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Wed 19 Sep 2018 @ 13:54
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Author(s): Jeremy Begbie
How can the arts witness to the transcendence of the Christian God? It is widely believed that there is something transcendent about the arts, that they can awaken a profound sense of awe, wonder, and mystery, of something "beyond" this world. Many argue that this opens up fruitful opportunities for conversation with those who may have no use for conventional forms of Christianity.
Jeremy Begbie - a leading voice on theology and the arts - in this book employs a biblical, trinitarian imagination to show how Christian involvement in the arts can (and should) be shaped by a vision of God's transcendence revealed in the person of Jesus Christ.
After critiquing some current writing on the subject, he goes on to offer rich resources to help readers engage constructively with the contemporary cultural moment even as they bear witness to the otherness and uncontainability of the triune God of love.
1. Stirrings of Transcendence?
2. Sublime Transcendence
3. Disturbing Transcendence
4. Redeeming Transcendence
Index of Names
Index of Subjects
Jeremy S. Begbie is Thomas A. Langford Research Professor of Theology at Duke Divinity School, founding director of the Duke Initiatives in Theology and the Arts, and senior member at Wolfson College, Cambridge. A professionally trained musician, he has also written Voicing Creation's Praise: Towards a Theology of the Arts and Resounding Truth: Christian Wisdom in the World of Music.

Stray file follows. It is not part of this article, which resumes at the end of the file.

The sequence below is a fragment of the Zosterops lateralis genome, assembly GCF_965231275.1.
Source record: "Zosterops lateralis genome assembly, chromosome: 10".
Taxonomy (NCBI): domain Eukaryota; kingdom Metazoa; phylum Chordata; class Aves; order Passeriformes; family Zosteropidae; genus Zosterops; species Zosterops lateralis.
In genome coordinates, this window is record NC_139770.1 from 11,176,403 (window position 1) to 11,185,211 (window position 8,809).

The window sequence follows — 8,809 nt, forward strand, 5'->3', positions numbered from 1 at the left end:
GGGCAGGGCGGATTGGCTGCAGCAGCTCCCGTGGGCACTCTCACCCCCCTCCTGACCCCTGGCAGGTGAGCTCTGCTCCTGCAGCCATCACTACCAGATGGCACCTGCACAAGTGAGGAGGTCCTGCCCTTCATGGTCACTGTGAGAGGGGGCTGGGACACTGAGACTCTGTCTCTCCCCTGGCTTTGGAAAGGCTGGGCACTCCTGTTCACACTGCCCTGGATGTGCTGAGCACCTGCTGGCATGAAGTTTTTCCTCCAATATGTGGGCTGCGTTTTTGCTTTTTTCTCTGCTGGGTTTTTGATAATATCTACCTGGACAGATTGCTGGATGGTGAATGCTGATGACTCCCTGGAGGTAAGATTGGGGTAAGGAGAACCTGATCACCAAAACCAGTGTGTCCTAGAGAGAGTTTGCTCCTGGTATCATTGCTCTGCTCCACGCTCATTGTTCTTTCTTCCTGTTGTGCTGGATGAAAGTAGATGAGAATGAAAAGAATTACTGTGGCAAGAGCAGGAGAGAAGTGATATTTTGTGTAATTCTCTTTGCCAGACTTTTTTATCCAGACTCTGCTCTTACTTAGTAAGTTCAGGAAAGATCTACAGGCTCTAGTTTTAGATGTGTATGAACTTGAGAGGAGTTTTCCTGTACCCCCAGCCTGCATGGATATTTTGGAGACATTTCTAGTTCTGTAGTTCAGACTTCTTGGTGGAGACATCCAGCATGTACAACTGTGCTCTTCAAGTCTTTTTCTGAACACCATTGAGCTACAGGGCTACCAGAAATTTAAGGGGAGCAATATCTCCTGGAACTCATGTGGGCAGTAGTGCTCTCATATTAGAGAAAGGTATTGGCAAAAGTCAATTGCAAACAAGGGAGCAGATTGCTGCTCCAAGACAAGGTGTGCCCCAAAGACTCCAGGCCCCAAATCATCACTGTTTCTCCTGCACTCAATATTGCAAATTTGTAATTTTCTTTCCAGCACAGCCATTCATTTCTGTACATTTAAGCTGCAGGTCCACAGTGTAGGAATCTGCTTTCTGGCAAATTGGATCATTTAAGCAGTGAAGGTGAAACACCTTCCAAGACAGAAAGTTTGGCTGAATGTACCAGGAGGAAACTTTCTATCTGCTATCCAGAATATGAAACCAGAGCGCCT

“Jeremy Begbie has been a central and seminal figure in the recent revolution in theology and the arts. Begbie’s argument here, both learned and lucid, is that only when we allow for a more explicitly biblical and Trinitarian vision of God will the vague claims for transcendence in the arts begin to make sense. This book will challenge and illuminate the whole field.” -- N. T. Wright
“Jeremy Begbie has consistently been an essential guide for me as an artist who thinks theologically. Redeeming Transcendence in the Arts finds Jeremy at his best—full of theological wisdom and aspiration, with abundant artistic inspiration. A stellar guidebook for our complex journey of art, faith, and theology.” -- Makoto Fujimura, award-winning artist, writer, speaker
'This is brilliant theological writing that illumines our cultural setting and challenges readers to receive the arts with newly opened eyes and ears.' -- Richard B. Hays, Duke Divinity School